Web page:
We’ve certainly had a change in our practice of palliative care with technological developments and more recently, change has been accelerated by the pandemic.
This fascinating work by Palliverse’s very own Dr Anna Collins and teams at St Vincent’s Hospital, North Adelaide Palliative Care Service and Peter MacCallum Cancer Centre really accurately described what it’s been like for me working as a palliative care physician using telehealth. It’s been terrific for some aspects – we can quickly review the patient without having to drag them into hospital, preserving their energy and disrupting their lives less. However, I really struggle when patients are deteriorating and when they speak languages other than English as their first language.
Their research found that “palliative care patients and doctors at each site found telehealth wasn’t only acceptable (91 per cent and 86 per cent respectively) but also satisfactory (72 per cent and 65 per cent) in most situations.”
In their studies, “involving interviews and surveys of 130 palliative care patients and their doctors following a telehealth appointment, patients in rural and regional area reported telehealth as being highly satisfactory. Doctors too rated it highly satisfactory when a visual link (not just audio) was used, or if the appointment was for a routine review.
“However, patients were less satisfied when care goals or future planning were discussed, and doctors reported it as being less satisfactory when the patient’s condition was changing or rapidly worsening, or if patients spoke a language other than English.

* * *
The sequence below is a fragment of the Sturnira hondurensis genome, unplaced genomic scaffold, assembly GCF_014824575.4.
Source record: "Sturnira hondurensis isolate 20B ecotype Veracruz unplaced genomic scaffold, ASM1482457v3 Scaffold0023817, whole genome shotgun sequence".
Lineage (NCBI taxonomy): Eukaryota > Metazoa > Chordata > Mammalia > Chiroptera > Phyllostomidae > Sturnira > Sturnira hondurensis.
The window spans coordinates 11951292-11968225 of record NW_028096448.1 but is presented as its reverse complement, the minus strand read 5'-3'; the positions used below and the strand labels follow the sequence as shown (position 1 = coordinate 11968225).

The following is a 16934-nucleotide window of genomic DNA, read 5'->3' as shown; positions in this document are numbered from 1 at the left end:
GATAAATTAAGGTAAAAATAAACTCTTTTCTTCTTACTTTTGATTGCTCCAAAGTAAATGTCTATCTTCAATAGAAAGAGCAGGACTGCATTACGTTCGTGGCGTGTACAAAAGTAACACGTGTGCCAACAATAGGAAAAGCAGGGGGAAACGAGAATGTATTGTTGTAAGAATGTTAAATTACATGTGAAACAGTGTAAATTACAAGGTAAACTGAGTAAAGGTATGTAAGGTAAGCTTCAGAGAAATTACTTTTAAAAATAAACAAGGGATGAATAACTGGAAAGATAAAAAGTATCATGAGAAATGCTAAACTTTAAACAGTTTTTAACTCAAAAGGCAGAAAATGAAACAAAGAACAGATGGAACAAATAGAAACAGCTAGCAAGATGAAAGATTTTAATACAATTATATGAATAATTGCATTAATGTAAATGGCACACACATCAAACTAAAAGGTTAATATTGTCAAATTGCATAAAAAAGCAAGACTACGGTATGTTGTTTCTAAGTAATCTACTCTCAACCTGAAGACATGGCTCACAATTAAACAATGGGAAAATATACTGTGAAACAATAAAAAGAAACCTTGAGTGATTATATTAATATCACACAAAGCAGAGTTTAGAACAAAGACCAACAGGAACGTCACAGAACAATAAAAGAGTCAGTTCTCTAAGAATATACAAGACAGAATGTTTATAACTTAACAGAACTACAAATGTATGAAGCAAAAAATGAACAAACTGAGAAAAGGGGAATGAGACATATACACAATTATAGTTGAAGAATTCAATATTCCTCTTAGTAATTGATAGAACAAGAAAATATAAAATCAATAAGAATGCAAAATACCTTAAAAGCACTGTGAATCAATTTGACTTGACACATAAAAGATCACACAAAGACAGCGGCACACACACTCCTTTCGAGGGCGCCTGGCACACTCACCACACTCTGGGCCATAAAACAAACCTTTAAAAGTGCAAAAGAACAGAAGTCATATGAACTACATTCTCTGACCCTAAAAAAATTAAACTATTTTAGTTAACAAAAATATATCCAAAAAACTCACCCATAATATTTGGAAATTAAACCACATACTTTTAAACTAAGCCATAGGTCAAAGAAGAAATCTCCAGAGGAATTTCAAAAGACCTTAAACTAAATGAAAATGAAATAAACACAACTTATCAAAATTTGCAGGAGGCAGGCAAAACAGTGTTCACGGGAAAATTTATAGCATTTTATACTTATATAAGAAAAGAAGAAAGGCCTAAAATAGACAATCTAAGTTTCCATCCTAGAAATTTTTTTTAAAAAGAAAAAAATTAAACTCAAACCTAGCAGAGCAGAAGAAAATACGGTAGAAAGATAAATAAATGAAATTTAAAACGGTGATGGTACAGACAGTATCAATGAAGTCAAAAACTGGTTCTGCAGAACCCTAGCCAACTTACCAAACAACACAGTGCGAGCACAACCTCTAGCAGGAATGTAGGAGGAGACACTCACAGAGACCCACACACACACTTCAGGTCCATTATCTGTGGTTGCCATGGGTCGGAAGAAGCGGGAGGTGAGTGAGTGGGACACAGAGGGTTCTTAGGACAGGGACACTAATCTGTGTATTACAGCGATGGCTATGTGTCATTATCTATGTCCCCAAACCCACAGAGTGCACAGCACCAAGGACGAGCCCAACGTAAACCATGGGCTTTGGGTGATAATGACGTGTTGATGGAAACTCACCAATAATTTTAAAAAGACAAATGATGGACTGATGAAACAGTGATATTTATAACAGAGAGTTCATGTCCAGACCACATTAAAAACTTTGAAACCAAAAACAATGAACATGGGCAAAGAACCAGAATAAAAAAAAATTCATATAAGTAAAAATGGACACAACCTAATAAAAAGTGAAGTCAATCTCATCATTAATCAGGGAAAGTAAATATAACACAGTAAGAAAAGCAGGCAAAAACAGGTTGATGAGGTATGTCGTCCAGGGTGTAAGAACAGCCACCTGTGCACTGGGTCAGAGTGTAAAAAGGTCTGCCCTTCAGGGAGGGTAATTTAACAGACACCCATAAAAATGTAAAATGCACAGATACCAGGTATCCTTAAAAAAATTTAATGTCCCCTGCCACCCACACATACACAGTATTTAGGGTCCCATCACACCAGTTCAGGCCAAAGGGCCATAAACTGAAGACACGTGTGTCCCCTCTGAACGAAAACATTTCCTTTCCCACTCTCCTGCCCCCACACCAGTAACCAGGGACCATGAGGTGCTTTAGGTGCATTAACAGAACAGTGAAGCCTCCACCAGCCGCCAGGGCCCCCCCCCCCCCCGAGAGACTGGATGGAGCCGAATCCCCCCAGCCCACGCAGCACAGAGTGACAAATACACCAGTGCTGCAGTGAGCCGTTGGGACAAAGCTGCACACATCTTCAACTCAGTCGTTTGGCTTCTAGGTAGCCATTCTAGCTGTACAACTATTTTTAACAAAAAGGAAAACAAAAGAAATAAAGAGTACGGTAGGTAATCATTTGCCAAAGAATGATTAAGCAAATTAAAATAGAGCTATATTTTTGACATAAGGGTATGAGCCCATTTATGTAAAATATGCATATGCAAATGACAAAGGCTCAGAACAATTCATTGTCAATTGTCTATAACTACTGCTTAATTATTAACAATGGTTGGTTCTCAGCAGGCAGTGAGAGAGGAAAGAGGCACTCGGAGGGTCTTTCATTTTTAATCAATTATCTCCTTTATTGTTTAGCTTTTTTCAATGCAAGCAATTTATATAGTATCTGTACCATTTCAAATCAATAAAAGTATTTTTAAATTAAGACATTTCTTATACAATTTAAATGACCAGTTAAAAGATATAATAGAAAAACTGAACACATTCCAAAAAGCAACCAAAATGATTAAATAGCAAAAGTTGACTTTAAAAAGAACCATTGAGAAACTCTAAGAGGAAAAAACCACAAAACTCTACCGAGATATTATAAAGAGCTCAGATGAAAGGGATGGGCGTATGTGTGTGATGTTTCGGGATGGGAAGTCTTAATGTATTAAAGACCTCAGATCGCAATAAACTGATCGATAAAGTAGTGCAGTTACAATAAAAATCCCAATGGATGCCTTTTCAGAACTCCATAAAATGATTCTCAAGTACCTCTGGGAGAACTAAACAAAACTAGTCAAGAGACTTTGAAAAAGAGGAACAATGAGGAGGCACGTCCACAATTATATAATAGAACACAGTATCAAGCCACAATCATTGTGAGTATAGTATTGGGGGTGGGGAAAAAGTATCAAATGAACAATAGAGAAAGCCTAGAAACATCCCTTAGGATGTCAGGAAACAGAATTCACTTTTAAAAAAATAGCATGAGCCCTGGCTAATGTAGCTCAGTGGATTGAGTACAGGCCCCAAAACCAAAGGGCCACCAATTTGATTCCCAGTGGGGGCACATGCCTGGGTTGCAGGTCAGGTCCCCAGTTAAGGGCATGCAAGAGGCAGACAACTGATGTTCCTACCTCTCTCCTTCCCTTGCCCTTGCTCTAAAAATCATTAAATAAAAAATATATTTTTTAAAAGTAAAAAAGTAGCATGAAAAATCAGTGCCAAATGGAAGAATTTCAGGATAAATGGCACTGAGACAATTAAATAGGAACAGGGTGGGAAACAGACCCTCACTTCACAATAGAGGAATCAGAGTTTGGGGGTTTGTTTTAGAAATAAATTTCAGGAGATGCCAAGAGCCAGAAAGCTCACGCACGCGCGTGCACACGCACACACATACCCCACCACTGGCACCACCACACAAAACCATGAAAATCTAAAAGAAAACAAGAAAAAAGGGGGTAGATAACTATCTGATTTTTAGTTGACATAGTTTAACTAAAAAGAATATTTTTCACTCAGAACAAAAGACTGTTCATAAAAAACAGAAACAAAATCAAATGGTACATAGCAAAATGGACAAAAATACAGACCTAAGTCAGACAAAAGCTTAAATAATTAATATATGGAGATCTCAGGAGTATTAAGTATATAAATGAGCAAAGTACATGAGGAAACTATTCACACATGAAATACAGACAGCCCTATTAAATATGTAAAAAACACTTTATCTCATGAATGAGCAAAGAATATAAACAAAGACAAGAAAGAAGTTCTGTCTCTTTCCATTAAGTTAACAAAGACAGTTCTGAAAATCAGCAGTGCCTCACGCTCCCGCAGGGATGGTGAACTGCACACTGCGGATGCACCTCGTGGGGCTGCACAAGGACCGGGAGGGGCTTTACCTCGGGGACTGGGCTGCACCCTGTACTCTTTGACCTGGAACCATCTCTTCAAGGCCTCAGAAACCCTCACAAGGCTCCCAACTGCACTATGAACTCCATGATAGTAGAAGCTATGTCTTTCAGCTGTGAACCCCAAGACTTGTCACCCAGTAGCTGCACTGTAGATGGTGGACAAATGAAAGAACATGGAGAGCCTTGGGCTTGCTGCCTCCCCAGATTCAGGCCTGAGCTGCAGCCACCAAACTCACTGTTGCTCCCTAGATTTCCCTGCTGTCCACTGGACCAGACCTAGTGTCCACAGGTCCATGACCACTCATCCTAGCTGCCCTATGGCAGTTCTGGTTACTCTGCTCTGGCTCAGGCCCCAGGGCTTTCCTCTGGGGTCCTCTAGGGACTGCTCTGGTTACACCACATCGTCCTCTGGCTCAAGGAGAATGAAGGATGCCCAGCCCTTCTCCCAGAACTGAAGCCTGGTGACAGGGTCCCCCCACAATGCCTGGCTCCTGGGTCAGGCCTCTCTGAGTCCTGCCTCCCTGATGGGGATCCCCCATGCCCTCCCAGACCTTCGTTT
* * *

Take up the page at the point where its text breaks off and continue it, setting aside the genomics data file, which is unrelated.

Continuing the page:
“And both patients and doctors found telehealth unsatisfactory in the presence of changing or unstable symptoms, such as pain which required medication adjustment or change.
Safer Care Victoria and the Palliative Care Clinical Network hosted a webinar ‘Clinical Conversation Webinar: Adapting to a Brave New World – the role of Virtual/Telehealth in Palliative Care’
My colleague Kaye Basire wanted everyone to know about this event which will precede the Hospice New Zealand conference 2022. The draft agenda can be downloaded below:
Aotearoa Palliative Care Research Day – Hybrid Event
We all recognise the importance of research in enhancing patient care. However, clinician led research in Aotearoa is often restrained by lack of support and resources. This is particularly acute in palliative care where there is often a sense of isolation due to the lack of national palliative care research strategy and network.
The Aotearoa Palliative Care Research Day is an opportunity for all current and budding palliative care researchers, to network and share ideas on advancing palliative care research in clinical settings. Prior research experience is not required.
Content of the day includes sharing of experience by practitioners who have incorporated research in their clinical work, translation of research findings into practice/policy and collaboration with academics.
Applications are now open for The Dame Quentin Bryce Palliative Care Nursing Research Fund – a new funding opportunity created to support research into palliative care nursing. The funds are offered by the Centre for Palliative Care (c/o St Vincent’s Hospital) and the Department of Nursing, The University of Melbourne.